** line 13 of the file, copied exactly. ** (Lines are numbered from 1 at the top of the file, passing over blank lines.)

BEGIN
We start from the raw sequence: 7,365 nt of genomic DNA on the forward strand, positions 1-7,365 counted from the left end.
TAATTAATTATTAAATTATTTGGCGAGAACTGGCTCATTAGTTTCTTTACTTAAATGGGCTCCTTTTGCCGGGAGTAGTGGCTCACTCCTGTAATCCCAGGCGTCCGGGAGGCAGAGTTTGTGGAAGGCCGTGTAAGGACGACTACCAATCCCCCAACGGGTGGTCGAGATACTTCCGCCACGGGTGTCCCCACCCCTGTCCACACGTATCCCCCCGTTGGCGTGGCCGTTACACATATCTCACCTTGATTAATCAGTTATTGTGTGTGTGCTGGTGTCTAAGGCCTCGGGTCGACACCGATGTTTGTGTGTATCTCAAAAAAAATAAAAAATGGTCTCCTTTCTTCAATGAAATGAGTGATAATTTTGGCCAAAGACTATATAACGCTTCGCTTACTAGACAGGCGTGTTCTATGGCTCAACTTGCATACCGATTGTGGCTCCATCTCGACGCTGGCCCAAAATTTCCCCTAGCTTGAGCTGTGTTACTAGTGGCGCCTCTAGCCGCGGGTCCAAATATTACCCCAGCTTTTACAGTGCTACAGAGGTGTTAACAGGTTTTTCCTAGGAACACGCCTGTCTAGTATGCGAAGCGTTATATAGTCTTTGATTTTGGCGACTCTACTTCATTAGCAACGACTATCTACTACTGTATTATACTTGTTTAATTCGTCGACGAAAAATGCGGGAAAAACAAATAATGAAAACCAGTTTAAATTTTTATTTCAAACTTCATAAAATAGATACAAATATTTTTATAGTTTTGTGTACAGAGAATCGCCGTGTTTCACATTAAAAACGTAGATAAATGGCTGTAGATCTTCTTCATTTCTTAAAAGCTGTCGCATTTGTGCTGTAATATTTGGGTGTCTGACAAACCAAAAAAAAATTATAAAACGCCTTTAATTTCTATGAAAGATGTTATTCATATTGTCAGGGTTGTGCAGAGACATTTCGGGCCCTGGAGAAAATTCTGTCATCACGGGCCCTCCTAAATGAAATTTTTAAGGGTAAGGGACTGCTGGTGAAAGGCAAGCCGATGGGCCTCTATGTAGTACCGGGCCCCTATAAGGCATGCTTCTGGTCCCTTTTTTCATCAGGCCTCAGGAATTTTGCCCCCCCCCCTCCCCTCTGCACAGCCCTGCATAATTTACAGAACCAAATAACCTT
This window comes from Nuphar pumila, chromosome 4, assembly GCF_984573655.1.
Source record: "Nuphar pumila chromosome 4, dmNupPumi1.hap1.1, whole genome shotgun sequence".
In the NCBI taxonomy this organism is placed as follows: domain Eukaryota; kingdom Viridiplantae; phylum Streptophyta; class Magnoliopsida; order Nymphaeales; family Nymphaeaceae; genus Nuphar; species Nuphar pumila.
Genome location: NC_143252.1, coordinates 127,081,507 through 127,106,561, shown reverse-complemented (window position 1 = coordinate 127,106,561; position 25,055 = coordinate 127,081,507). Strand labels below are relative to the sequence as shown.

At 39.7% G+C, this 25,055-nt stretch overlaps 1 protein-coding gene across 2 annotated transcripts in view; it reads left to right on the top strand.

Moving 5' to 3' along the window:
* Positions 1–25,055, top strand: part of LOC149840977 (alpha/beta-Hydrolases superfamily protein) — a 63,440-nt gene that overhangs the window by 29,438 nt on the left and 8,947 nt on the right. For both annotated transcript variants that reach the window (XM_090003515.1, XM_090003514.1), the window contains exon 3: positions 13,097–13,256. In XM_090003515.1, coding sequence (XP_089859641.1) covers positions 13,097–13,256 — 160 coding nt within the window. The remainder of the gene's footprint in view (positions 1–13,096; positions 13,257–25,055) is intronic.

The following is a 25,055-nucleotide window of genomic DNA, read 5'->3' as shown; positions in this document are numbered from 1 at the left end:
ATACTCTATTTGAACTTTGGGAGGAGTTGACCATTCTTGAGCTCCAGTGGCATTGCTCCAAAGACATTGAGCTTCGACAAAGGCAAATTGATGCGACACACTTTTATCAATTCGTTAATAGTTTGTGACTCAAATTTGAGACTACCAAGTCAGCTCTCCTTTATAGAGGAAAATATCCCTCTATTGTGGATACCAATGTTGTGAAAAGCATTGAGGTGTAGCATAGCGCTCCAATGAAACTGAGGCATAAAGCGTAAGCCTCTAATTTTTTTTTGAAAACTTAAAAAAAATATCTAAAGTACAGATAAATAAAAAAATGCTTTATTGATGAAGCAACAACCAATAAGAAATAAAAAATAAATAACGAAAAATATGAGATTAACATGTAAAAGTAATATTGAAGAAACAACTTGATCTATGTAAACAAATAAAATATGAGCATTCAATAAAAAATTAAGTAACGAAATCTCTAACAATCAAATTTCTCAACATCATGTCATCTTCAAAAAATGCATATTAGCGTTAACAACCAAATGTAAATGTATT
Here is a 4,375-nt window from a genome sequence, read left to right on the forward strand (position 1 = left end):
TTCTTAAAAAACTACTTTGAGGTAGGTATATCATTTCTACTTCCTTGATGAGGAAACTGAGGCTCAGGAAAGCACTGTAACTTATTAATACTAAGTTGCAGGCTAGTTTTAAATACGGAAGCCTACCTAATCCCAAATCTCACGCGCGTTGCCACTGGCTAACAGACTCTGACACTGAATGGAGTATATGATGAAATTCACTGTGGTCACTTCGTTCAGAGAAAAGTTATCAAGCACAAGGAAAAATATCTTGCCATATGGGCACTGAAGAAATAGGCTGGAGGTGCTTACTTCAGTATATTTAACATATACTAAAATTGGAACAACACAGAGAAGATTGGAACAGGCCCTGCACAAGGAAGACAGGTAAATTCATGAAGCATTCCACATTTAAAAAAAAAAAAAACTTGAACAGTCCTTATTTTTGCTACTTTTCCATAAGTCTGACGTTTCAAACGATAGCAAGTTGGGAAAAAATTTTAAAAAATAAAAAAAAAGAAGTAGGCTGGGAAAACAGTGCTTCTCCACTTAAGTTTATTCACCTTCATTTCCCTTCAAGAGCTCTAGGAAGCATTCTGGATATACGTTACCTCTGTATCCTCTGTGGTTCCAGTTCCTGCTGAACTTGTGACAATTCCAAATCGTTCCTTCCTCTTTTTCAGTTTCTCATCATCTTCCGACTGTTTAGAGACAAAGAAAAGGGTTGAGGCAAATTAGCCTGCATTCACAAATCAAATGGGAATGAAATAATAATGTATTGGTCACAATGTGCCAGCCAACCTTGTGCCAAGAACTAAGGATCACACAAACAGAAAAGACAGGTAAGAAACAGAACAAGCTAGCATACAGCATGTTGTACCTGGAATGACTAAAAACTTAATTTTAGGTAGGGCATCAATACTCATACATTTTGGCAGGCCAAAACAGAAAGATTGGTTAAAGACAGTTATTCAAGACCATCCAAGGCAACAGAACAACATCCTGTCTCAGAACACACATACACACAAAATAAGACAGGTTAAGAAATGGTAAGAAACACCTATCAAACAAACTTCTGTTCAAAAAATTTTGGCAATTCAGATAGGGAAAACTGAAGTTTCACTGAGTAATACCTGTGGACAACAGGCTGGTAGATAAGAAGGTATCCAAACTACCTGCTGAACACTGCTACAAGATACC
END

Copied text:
TTCTTAAAAAACTACTTTGAGGTAGGTATATCATTTCTACTTCCTTGATGAGGAAACTGAGGCTCAGGAAAGCACTGTAACTTATTAATACTAAGTTGCAGGCTAGTTTTAAATACGGAAGCCTACCTAATCCCAAATCTCACGCGCGTTGCCACTGGCTAACAGACTCTGACACTGAATGGAGTATATGATGAAATTCACTGTGGTCACTTCGTTCAGAGAAAAGTTATCAAGCACAAGGAAAAATATCTTGCCATATGGGCACTGAAGAAATAGGCTGGAGGTGCTTACTTCAGTATATTTAACATATACTAAAATTGGAACAACACAGAGAAGATTGGAACAGGCCCTGCACAAGGAAGACAGGTAAATTCATGAAGCATTCCACATTTAAAAAAAAAAAAAACTTGAACAGTCCTTATTTTTGCTACTTTTCCATAAGTCTGACGTTTCAAACGATAGCAAGTTGGGAAAAAATTTTAAAAAATAAAAAAAAAGAAGTAGGCTGGGAAAACAGTGCTTCTCCACTTAAGTTTATTCACCTTCATTTCCCTTCAAGAGCTCTAGGAAGCATTCTGGATATACGTTACCTCTGTATCCTCTGTGGTTCCAGTTCCTGCTGAACTTGTGACAATTCCAAATCGTTCCTTCCTCTTTTTCAGTTTCTCATCATCTTCCGACTGTTTAGAGACAAAGAAAAGGGTTGAGGCAAATTAGCCTGCATTCACAAATCAAATGGGAATGAAATAATAATGTATTGGTCACAATGTGCCAGCCAACCTTGTGCCAAGAACTAAGGATCACACAAACAGAAAAGACAGGTAAGAAACAGAACAAGCTAGCATACAGCATGTTGTACCTGGAATGACTAAAAACTTAATTTTAGGTAGGGCATCAATACTCATACATTTTGGCAGGCCAAAACAGAAAGATTGGTTAAAGACAGTTATTCAAGACCATCCAAGGCAACAGAACAACATCCTGTCTCAGAACACACATACACACAAAATAAGACAGGTTAAGAAATGGTAAGAAACACCTATCAAACAAACTTCTGTTCAAAAAATTTTGGCAATTCAGATAGGGAAAACTGAAGTTTCACTGAGTAATACCTGTGGACAACAGGCTGGTAGATAAGAAGGTATCCAAACTACCTGCTGAACACTGCTACAAGATACC